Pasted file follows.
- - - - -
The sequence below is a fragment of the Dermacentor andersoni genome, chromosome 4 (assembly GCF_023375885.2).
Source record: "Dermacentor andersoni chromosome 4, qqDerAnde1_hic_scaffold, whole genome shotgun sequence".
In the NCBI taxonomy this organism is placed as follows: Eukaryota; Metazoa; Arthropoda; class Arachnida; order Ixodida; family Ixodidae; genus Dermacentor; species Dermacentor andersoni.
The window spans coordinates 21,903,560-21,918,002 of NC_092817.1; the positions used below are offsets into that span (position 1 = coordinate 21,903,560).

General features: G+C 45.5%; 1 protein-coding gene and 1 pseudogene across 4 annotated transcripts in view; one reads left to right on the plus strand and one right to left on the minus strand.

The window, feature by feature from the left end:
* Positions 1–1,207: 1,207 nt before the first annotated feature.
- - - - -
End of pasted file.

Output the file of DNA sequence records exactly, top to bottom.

The sequence below is a fragment of the Dermacentor andersoni genome, chromosome 4 (assembly GCF_023375885.2).
Source record: "Dermacentor andersoni chromosome 4, qqDerAnde1_hic_scaffold, whole genome shotgun sequence".
In the NCBI taxonomy this organism is placed as follows: Eukaryota; Metazoa; Arthropoda; class Arachnida; order Ixodida; family Ixodidae; genus Dermacentor; species Dermacentor andersoni.
The window spans coordinates 21,903,560-21,918,002 of NC_092817.1; the positions used below are offsets into that span (position 1 = coordinate 21,903,560).

General features: G+C 45.5%; 1 protein-coding gene and 1 pseudogene across 4 annotated transcripts in view; one reads left to right on the plus strand and one right to left on the minus strand.

The window, feature by feature from the left end:
* Positions 1–1,207: 1,207 nt before the first annotated feature.